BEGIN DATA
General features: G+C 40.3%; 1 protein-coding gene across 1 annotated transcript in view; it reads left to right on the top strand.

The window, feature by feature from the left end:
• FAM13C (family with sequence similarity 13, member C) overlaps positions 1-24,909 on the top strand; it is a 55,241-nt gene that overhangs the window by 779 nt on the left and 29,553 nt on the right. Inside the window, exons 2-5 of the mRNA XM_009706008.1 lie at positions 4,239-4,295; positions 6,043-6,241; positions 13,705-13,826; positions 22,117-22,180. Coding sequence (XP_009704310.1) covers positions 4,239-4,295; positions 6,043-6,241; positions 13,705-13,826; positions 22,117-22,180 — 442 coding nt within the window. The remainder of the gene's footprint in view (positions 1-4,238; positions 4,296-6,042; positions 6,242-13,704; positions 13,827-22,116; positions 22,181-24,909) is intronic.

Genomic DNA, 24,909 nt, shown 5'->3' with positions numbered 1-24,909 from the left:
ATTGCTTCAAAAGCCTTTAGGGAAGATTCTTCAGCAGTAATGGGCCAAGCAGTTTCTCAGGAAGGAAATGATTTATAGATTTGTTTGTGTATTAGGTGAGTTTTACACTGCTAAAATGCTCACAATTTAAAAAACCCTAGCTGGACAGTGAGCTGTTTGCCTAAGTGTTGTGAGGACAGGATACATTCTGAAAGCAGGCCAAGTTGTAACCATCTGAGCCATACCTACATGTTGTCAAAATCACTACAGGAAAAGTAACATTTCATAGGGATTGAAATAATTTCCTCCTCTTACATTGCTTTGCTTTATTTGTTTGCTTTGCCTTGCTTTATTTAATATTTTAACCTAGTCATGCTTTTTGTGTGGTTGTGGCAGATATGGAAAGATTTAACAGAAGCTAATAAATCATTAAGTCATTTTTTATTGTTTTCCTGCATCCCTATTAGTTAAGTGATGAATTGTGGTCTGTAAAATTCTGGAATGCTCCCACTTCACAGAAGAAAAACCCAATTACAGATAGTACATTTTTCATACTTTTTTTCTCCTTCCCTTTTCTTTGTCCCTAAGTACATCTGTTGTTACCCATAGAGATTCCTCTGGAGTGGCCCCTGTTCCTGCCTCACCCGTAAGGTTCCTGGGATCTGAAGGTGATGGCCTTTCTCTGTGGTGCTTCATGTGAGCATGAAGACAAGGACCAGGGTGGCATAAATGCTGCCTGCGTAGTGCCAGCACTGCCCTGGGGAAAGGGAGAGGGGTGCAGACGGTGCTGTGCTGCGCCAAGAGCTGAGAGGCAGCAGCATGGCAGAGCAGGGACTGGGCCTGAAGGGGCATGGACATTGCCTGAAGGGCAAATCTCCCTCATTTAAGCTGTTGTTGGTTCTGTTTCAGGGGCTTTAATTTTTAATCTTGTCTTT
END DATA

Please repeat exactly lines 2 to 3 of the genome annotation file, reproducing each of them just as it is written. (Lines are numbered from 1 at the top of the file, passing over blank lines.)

The window, feature by feature from the left end:
• FAM13C (family with sequence similarity 13, member C) overlaps positions 1-24,909 on the top strand; it is a 55,241-nt gene that overhangs the window by 779 nt on the left and 29,553 nt on the right. Inside the window, exons 2-5 of the mRNA XM_009706008.1 lie at positions 4,239-4,295; positions 6,043-6,241; positions 13,705-13,826; positions 22,117-22,180. Coding sequence (XP_009704310.1) covers positions 4,239-4,295; positions 6,043-6,241; positions 13,705-13,826; positions 22,117-22,180 — 442 coding nt within the window. The remainder of the gene's footprint in view (positions 1-4,238; positions 4,296-6,042; positions 6,242-13,704; positions 13,827-22,116; positions 22,181-24,909) is intronic.